Packers 3, Detroit 7: Stupidity Rules

The Packers inexplicably fell to the Detroit Lions today, in what I can honestly say was some of the stupidest football playing I’ve seen in awhile.

It was an UGLY start for the Green Bay Packers today, with a scoreless first half a gift to the Packers thanks to  Drew Stanton and his two interceptions.

Things only got worse as Aaron Rodgers stupidly refused to slide after having already picked up a first down and got knocked out of the game with a concussion.

Not surprisingly, Matt Flynn had limited success, doing SOME good things but ultimately failing when the Packers needed it most. I don’t blame Flynn for the loss, however. Matt Flynn is who I thought he was.

My game day impressions:


The whole trap game concept has been discussed thoroughly here and here. While I do believe in the concept of a trap game, I think the particular circumstances of each such game have to be taken into account.

In a case like this game today, with the Packers fighting for a playoff spot, needing division wins and only four games left in the season, I just don’t think it’s possible the Packers will take this game lightly.

MY KEY TO THE GAME: If I had to pick JUST ONE thing, it would be this: Get after Drew Stanton. Detroit has the weapons at wide receiver to give any team a tough time. Give Stanton the time to throw it up there to Calvin Johnson & Co., and you’re just asking for trouble. Make Stanton’s life difficult from the first play, and the turnovers will follow.

My 1A key to the game is to take the same approach on offense as they did against the 49ers. Throw the ball downfield and take advantage of the very week Detroit secondary. Of course, the offensive line will need to give Rodgers some time to do so.

Lions had 431 yards of offense in their last meeting….

Inactive for Green Bay on Sunday: Bigby, P. Lee, Smith, Hall, Wilhelm, McDonald, Newhouse and Jenkins.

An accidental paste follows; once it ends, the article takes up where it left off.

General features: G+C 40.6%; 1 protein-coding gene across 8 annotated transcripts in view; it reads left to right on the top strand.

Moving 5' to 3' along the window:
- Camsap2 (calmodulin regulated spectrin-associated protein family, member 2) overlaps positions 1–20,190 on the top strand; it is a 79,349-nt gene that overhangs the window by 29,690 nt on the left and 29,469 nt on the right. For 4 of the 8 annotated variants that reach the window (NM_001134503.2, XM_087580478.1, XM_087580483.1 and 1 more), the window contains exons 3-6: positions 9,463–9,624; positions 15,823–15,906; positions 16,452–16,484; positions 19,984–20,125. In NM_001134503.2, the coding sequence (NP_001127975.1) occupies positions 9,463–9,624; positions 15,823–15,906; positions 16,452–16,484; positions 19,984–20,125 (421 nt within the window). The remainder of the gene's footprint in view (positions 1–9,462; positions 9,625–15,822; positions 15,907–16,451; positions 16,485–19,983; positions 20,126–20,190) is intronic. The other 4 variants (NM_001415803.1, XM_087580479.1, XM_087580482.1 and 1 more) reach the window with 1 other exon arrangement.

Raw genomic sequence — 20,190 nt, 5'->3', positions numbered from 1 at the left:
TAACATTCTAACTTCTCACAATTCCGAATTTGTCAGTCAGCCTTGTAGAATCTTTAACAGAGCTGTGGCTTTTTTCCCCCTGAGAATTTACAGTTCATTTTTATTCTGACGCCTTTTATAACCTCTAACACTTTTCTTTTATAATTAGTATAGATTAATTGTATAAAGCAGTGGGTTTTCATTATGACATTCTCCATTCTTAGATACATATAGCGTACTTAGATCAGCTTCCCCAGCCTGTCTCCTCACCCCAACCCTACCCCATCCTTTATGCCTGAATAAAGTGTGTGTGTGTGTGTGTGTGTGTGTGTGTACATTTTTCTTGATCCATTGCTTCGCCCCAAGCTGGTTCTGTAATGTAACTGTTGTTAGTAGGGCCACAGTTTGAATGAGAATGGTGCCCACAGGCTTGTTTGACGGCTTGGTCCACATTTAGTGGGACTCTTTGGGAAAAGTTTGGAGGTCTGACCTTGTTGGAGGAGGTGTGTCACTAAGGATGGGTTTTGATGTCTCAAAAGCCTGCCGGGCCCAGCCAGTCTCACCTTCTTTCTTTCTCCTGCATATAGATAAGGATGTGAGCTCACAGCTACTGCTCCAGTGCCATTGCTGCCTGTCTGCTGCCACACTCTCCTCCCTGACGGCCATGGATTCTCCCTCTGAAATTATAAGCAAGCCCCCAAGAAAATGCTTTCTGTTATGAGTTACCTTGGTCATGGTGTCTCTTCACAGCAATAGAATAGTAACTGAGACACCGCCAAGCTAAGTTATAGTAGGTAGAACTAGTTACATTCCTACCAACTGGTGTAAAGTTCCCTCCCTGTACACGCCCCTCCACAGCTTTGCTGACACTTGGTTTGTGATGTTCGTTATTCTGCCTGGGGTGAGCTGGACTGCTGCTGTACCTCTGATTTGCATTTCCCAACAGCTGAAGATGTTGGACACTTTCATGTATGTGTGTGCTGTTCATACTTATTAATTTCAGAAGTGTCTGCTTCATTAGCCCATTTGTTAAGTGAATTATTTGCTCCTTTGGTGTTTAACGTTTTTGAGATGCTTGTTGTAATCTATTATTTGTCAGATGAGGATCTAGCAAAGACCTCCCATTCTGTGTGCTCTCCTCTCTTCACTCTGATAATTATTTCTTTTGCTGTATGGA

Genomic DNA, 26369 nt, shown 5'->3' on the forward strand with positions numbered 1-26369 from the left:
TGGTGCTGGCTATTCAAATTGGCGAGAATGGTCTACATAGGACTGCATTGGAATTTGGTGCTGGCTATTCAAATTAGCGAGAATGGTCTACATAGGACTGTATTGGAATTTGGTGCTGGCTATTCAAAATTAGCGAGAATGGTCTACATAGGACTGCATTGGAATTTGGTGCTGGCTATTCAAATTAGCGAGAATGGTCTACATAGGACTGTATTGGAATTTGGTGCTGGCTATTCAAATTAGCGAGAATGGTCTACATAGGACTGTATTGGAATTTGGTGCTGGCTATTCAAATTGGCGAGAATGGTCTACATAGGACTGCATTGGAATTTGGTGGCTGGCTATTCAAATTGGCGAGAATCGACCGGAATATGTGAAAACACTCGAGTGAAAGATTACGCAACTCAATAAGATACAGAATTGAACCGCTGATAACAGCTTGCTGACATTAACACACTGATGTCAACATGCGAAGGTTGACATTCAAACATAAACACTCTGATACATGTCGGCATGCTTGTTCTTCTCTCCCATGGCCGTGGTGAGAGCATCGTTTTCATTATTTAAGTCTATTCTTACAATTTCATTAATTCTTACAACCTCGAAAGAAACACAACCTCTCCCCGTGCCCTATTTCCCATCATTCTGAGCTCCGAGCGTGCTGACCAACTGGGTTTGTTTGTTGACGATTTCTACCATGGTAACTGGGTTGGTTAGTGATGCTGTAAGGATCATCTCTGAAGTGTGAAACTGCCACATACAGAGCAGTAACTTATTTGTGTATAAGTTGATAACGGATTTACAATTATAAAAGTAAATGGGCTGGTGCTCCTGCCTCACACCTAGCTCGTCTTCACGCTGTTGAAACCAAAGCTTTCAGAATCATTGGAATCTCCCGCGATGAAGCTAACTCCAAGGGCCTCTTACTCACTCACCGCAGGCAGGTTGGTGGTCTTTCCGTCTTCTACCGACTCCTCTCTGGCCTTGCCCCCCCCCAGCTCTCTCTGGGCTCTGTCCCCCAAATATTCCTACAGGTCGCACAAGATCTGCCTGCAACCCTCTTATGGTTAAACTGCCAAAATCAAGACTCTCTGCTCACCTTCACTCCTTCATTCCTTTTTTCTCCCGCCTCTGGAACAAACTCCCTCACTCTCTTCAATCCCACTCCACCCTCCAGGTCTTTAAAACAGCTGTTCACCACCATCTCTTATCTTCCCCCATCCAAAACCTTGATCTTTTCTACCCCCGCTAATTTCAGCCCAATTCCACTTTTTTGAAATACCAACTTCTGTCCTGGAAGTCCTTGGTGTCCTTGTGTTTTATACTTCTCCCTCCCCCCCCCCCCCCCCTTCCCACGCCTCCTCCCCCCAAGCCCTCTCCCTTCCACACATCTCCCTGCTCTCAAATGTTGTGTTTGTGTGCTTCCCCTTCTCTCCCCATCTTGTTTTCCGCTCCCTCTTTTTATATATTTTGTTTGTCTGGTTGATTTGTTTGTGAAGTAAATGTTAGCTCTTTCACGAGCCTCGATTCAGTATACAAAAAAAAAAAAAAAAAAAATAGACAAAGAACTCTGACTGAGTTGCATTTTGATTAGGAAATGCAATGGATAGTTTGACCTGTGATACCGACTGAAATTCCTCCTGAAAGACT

No surprises this week. Still pretty sad to see Jenkins’ name there…

Once again, all three fullbacks are active.

MM Comments on WTMJ Pregame show:

It’s a good day to be inside…



Packers 28 Lions 26 – First Impressions – What the Hell is Going On Out There?

The Packers managed to survive today against the 0-3 Detroit Lions, but just barely. The Packers defense surrendered 431 yards of offense to the Lions, with 308 coming from the vaunted arm of, yes, Shaun Hill. Without a few early game gifts from Jahvid Best, The Packers would not have been running down the clock on their final drive, but rather trying to come back to  win the game.  The Packers are 3-1, but it’s been anything but comfortable. Here is a running tally of my comments and first impressions as the game progressed…

Inactives: Shields, Peprah, Chillar, Johnson, McDonald, Lang, Newhouse, Wynn

A few significant things with the inactives:

Hard to imagine, but Shields not being available is actually a problem for the Packers. For a UDFA who has only played CB for a year, Shields has done an improbable nice  job so far as a starting nickel back for the Packers. Now the preseason favorite for that spot, Brandon Underwood or Jarret Bush will get their opportunity to step in and show what they can do.

The second thing to look at is the absence of Brandon Chillar. Not being able to slot Chillar in on the nickel defense will certainly invite the Lions to test the coverage skills of AJ Hawk and Nick Barnett. Desmond Bishop figures to get some playing time today, as well.

And finally, Quinn Johnson is inactive in favor of Dimitri Nance. Hopefully Nance gets a few chances today, but more significant to me is that Johnson is still the third string fullback. The fact that he hasn’t progressed that much and has not been able to help on special teams is rather disappointing. I had higher hopes for him. Still early in his career, though – not giving up on him yet.


During the first series, we see something that to me, is always lacking in the Packers running game – an actual short pitch from Rodgers to Jackson to get him to the corner more quickly. If you think about it, it’s uncanny how infrequently you see plays like that from MM’s playbook.

Speaking of rarities, on the third down tight end screen to Pettigrew, we witnessed a rare Charles Woodson missed tackle. He may have slipped, but he was one-on-one with Pettigrew and whiffed.